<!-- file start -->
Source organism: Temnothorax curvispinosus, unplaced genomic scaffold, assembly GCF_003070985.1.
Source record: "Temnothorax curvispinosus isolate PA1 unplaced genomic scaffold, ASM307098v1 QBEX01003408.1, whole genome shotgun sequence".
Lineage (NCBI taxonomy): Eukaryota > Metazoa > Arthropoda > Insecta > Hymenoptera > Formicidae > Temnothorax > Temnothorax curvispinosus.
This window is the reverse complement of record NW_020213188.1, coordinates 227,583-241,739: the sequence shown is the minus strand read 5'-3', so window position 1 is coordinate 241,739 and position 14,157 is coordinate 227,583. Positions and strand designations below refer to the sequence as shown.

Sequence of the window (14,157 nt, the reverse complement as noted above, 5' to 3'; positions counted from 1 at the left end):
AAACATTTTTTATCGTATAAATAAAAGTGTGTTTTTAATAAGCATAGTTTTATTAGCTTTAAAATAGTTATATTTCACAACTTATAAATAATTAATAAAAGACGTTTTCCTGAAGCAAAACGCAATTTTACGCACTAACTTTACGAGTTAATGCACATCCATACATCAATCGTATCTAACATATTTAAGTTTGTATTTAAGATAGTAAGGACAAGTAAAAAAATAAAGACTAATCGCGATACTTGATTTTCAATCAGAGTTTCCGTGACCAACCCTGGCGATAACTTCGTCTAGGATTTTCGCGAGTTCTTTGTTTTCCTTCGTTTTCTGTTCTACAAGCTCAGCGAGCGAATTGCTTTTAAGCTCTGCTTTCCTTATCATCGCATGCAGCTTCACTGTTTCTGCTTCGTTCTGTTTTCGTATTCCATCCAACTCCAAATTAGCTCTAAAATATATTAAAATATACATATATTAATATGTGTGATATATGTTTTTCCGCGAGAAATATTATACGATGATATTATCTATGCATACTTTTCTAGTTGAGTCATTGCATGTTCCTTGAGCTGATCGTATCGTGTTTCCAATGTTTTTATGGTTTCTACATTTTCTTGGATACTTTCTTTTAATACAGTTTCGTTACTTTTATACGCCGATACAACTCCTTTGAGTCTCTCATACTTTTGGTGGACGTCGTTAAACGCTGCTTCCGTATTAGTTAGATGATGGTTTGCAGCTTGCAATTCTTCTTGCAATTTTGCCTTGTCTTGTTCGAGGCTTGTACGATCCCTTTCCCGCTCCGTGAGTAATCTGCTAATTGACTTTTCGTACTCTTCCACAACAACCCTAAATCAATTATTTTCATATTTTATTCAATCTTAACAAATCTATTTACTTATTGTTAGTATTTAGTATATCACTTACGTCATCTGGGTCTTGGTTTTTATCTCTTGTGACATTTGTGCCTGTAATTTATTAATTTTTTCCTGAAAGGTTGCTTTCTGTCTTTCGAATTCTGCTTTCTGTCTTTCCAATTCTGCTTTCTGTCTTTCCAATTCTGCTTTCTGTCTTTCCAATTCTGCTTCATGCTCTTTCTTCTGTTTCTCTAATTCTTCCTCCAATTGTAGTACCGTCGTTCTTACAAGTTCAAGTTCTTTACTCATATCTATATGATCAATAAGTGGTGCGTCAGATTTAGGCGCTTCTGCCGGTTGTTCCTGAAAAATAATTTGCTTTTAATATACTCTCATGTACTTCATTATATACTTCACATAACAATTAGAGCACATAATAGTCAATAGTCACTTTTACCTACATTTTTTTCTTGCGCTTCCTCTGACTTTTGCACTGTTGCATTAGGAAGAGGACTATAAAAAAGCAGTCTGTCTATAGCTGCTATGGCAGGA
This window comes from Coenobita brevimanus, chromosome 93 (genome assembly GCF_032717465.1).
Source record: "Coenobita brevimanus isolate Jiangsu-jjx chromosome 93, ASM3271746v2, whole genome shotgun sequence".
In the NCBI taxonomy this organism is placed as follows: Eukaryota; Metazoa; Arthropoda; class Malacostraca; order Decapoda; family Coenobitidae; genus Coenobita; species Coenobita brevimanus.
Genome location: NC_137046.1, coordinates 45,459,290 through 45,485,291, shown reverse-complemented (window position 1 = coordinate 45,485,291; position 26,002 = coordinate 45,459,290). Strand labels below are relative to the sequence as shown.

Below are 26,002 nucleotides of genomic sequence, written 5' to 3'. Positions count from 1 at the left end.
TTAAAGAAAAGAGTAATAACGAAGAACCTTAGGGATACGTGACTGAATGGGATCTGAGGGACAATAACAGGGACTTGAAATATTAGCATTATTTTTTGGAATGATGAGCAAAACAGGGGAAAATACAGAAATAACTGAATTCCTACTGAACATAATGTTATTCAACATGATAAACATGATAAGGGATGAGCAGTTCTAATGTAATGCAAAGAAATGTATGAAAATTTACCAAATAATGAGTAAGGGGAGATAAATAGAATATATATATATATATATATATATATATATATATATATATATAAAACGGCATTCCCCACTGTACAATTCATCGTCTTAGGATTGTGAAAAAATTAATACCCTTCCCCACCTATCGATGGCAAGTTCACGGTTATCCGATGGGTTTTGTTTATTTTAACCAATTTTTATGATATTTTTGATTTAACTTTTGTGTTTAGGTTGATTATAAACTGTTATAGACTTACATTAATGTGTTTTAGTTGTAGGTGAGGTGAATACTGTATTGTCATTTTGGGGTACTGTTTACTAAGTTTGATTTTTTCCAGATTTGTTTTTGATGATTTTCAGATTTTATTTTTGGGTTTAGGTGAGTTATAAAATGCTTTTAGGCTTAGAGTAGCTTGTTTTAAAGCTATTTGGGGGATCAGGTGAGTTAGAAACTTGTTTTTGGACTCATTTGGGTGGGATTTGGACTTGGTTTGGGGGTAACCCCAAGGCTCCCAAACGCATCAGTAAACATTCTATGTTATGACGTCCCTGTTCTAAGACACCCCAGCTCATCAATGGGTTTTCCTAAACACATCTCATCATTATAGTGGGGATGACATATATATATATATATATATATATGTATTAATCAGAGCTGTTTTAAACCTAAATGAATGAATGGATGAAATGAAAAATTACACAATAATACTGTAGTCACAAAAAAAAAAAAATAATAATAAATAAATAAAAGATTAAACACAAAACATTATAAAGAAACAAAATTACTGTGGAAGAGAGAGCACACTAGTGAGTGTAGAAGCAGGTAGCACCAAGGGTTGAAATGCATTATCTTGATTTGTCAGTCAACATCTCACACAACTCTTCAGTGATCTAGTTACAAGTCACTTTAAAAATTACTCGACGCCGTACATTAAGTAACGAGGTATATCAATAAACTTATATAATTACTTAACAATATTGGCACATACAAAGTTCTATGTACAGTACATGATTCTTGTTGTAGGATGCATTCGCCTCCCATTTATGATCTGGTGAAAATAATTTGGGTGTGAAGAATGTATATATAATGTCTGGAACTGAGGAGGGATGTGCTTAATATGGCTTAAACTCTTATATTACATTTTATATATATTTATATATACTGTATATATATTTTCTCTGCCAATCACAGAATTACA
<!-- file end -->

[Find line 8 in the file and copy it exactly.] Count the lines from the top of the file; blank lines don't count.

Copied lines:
Source record: "Coenobita brevimanus isolate Jiangsu-jjx chromosome 93, ASM3271746v2, whole genome shotgun sequence".